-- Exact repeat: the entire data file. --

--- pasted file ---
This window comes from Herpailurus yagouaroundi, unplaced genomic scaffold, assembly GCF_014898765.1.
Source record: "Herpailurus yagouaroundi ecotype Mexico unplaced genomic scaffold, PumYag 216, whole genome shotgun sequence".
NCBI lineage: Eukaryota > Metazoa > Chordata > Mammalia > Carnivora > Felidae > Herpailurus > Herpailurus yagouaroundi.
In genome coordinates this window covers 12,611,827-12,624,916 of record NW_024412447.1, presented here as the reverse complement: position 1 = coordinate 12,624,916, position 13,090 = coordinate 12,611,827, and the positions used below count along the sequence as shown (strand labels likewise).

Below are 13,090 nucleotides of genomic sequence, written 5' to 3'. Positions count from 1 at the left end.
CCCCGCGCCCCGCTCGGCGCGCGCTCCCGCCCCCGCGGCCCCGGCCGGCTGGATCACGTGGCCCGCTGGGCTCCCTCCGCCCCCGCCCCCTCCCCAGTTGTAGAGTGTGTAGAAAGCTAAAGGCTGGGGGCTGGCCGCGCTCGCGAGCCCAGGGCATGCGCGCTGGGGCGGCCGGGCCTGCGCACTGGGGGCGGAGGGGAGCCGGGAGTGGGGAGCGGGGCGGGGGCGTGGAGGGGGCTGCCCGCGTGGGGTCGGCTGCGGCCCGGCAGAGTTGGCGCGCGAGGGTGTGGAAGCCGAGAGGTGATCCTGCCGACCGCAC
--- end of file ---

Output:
This window comes from Herpailurus yagouaroundi, unplaced genomic scaffold, assembly GCF_014898765.1.
Source record: "Herpailurus yagouaroundi ecotype Mexico unplaced genomic scaffold, PumYag 216, whole genome shotgun sequence".
NCBI lineage: Eukaryota > Metazoa > Chordata > Mammalia > Carnivora > Felidae > Herpailurus > Herpailurus yagouaroundi.
In genome coordinates this window covers 12,611,827-12,624,916 of record NW_024412447.1, presented here as the reverse complement: position 1 = coordinate 12,624,916, position 13,090 = coordinate 12,611,827, and the positions used below count along the sequence as shown (strand labels likewise).

Below are 13,090 nucleotides of genomic sequence, written 5' to 3'. Positions count from 1 at the left end.
CCCCGCGCCCCGCTCGGCGCGCGCTCCCGCCCCCGCGGCCCCGGCCGGCTGGATCACGTGGCCCGCTGGGCTCCCTCCGCCCCCGCCCCCTCCCCAGTTGTAGAGTGTGTAGAAAGCTAAAGGCTGGGGGCTGGCCGCGCTCGCGAGCCCAGGGCATGCGCGCTGGGGCGGCCGGGCCTGCGCACTGGGGGCGGAGGGGAGCCGGGAGTGGGGAGCGGGGCGGGGGCGTGGAGGGGGCTGCCCGCGTGGGGTCGGCTGCGGCCCGGCAGAGTTGGCGCGCGAGGGTGTGGAAGCCGAGAGGTGATCCTGCCGACCGCAC